Unlike the week before, the offense had an answer against a Jackrabbit defense considerably less athletic and complex than UCLA's.
Kellogg, a former walk-on from Omaha Westside, led NU's third touchdown drive. Armstrong led the fourth, hitting sophomore walk-on Sam Burtch from Elmwood-Murdock for a pretty 16-yard touchdown in the corner of the end zone. After Stanley Jean-Baptiste intercepted SDSU quarterback Austin Sumner, Kellogg fired a 23-yard touchdown to Utica walk-on Tyler Wullenwaber. NU (3-1) led 38-17 at halftime.
“I don't know how many games you can win when you don't stop a team,” said Jackrabbit coach John Stiegelmeier, who shared a long postgame handshake with Pelini.
Nebraska's offense looked more efficient with two backup quarterbacks than it had with Martinez through three games. Part of that was due to the opponent — statistically, SDSU was a middle-of-the-pack FCS defense — but offensive coordinator Tim Beck said a narrowed practice focus helped, too. Beck installed fewer plays for the game plan, and players practiced those plays more often. The Husker running game, which averaged 6.6 yards per carry, seemed far smoother as a result.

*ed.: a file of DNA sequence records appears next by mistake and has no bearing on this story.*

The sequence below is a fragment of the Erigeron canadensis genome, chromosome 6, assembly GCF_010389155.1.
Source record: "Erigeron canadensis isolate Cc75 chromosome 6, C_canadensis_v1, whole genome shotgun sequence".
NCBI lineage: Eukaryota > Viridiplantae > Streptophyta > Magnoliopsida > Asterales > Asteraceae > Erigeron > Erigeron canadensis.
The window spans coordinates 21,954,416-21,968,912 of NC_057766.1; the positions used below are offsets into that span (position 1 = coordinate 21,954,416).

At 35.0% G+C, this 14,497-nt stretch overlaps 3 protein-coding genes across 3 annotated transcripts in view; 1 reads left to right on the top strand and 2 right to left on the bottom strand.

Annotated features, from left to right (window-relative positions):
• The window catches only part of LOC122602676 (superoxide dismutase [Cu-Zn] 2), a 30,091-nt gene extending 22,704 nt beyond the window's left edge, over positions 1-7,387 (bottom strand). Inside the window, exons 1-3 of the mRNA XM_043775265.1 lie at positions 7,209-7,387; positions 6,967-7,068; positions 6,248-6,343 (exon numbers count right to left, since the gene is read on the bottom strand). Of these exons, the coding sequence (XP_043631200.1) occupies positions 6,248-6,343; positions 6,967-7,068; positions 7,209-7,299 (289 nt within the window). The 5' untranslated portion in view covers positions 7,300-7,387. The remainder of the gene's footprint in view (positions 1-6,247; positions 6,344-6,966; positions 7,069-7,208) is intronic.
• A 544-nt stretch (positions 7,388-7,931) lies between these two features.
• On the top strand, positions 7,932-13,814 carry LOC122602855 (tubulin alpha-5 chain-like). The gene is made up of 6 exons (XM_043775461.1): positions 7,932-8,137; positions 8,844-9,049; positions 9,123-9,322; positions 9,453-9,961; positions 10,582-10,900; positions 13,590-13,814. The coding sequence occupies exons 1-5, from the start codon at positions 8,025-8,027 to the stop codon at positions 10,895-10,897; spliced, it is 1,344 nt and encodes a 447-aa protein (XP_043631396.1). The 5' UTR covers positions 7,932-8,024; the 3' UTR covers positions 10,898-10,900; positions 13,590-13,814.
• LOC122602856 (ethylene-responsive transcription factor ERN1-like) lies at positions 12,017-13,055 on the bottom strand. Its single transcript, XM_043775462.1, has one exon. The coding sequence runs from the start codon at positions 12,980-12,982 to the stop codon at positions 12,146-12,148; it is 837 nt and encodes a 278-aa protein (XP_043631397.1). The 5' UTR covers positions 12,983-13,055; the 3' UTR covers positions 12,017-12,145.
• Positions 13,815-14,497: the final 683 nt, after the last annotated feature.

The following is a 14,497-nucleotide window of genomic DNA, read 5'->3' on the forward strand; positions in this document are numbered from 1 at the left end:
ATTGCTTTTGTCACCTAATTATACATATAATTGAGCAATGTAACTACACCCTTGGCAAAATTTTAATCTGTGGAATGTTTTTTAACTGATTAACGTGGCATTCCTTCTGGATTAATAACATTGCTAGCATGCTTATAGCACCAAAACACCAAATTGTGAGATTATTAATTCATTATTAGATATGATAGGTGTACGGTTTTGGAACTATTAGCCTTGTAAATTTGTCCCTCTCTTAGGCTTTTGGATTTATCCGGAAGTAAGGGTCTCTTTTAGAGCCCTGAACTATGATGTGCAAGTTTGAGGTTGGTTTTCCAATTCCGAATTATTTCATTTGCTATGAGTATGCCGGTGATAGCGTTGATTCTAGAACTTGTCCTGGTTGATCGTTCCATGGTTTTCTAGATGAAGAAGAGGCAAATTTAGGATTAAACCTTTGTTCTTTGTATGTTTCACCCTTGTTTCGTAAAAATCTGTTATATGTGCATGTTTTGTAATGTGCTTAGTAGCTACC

“I felt like I could call the game better,” Beck said. “There was never a 'where's the next play coming?' or 'try to keep them off balance.' We kept them off balance. Running, throwing, two-back, one-back, empty at times, three-back. We still did multiple stuff. You could see it bothering them.”
Still, he needed Armstrong and Kellogg to execute the plan. And neither in his collegiate career had more extensive playing time than both did Saturday. Armstrong completed 12 of 15 passes for 169 yards and a touchdown. Kellogg hit 8 of 9 for 136 and a score. Armstrong also ran for 38 yards, executing the zone read and option plays with skill.